Still A Long Haired Country Boy
By Charelle Evelyn on September 11 2012
If Charlie Daniels had to start all over gain today, he’s not sure what his approach to the music industry would be.
“Today, it’s very visual. It’s about looking good in a pair of tight jeans – which I never did,” said the legendary country star.
But Daniels is good at following his instincts. “When opportunity knocks, it doesn’t stay there long.”
It’s just one of the many lessons he’s learned after five decades in the business. But Daniels doesn’t expect young musicians to learn from him.
“You have to beat your head against the wall,” he said. “You can pass on advice, but you can’t make anyone take it.”
When he got his start in 1958, the concept of being a professional musician in his home state of North Carolina was rare.
“A lot of people didn’t understand,” said the 75 year old. There were no venues, no other musicians’ footsteps to follow in. “My first few formative years were pretty much on my own.”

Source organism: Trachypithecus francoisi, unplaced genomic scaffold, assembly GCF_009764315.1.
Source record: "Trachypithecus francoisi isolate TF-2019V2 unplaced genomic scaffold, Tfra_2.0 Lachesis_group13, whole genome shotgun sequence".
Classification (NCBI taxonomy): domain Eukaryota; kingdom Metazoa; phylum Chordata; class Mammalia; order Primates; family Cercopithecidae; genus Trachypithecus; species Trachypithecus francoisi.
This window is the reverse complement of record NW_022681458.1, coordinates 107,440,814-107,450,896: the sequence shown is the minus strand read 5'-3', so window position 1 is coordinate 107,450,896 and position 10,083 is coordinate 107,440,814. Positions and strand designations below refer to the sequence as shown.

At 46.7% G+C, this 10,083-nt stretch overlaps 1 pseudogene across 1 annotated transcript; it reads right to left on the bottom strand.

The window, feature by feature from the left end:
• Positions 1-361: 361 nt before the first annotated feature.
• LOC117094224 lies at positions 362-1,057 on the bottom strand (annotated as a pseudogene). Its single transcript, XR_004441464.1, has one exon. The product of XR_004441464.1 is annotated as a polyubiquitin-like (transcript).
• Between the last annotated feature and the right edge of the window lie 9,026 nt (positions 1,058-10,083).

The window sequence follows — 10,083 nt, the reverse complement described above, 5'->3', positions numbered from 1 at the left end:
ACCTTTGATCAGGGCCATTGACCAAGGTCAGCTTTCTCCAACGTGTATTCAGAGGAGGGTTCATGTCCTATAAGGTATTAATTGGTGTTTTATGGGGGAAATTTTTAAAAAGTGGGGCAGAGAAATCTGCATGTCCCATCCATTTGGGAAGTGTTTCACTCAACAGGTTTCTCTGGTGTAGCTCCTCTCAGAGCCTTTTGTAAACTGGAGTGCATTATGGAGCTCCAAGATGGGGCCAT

The wealth of information available to emerging musicians today was unheard, so Daniels surged forward with little more than his fiddle, guitar and the burning need to perform.
“Desire is where everything starts,” he said and that desire has led him to a career as leader of The Charlie Daniels Band, which has yielded hits such as Devil Went Down to Georgia and Long Haired Country Boy, garnered him multiple awards and an induction in to the Grand Ole Opry.
Daniels brings his band to Prince George on Oct. 28, where he’ll spend his 76th birthday onstage at CN Centre. “Retirement is not in my vocabulary,” he said.
REPORTER FOR THE PRINCE GEORGE CITIZEN
Journalist, west coast native, music lover. Made in Canada.